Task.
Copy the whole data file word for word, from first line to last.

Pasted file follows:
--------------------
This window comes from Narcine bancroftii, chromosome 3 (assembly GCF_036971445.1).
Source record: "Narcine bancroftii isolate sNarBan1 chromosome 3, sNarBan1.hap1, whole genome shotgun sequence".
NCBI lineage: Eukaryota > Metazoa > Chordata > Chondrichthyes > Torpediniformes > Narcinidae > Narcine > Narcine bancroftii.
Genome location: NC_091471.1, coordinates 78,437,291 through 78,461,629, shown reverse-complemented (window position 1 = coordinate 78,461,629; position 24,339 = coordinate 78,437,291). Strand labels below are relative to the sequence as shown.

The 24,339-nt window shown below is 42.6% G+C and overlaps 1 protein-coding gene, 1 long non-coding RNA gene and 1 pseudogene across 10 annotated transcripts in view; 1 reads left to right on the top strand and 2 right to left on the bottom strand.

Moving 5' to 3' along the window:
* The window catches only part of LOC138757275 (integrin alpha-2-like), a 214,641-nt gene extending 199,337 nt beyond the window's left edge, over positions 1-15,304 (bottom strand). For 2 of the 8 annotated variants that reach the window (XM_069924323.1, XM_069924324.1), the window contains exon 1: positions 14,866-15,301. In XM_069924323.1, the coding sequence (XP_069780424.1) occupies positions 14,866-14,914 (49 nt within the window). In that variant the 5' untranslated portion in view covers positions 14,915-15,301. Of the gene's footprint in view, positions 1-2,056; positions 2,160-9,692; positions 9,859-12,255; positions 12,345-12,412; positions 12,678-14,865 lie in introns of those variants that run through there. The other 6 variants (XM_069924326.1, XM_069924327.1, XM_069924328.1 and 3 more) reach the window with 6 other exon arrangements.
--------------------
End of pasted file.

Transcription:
This window comes from Narcine bancroftii, chromosome 3 (assembly GCF_036971445.1).
Source record: "Narcine bancroftii isolate sNarBan1 chromosome 3, sNarBan1.hap1, whole genome shotgun sequence".
NCBI lineage: Eukaryota > Metazoa > Chordata > Chondrichthyes > Torpediniformes > Narcinidae > Narcine > Narcine bancroftii.
Genome location: NC_091471.1, coordinates 78,437,291 through 78,461,629, shown reverse-complemented (window position 1 = coordinate 78,461,629; position 24,339 = coordinate 78,437,291). Strand labels below are relative to the sequence as shown.

The 24,339-nt window shown below is 42.6% G+C and overlaps 1 protein-coding gene, 1 long non-coding RNA gene and 1 pseudogene across 10 annotated transcripts in view; 1 reads left to right on the top strand and 2 right to left on the bottom strand.

Moving 5' to 3' along the window:
* The window catches only part of LOC138757275 (integrin alpha-2-like), a 214,641-nt gene extending 199,337 nt beyond the window's left edge, over positions 1-15,304 (bottom strand). For 2 of the 8 annotated variants that reach the window (XM_069924323.1, XM_069924324.1), the window contains exon 1: positions 14,866-15,301. In XM_069924323.1, the coding sequence (XP_069780424.1) occupies positions 14,866-14,914 (49 nt within the window). In that variant the 5' untranslated portion in view covers positions 14,915-15,301. Of the gene's footprint in view, positions 1-2,056; positions 2,160-9,692; positions 9,859-12,255; positions 12,345-12,412; positions 12,678-14,865 lie in introns of those variants that run through there. The other 6 variants (XM_069924326.1, XM_069924327.1, XM_069924328.1 and 3 more) reach the window with 6 other exon arrangements.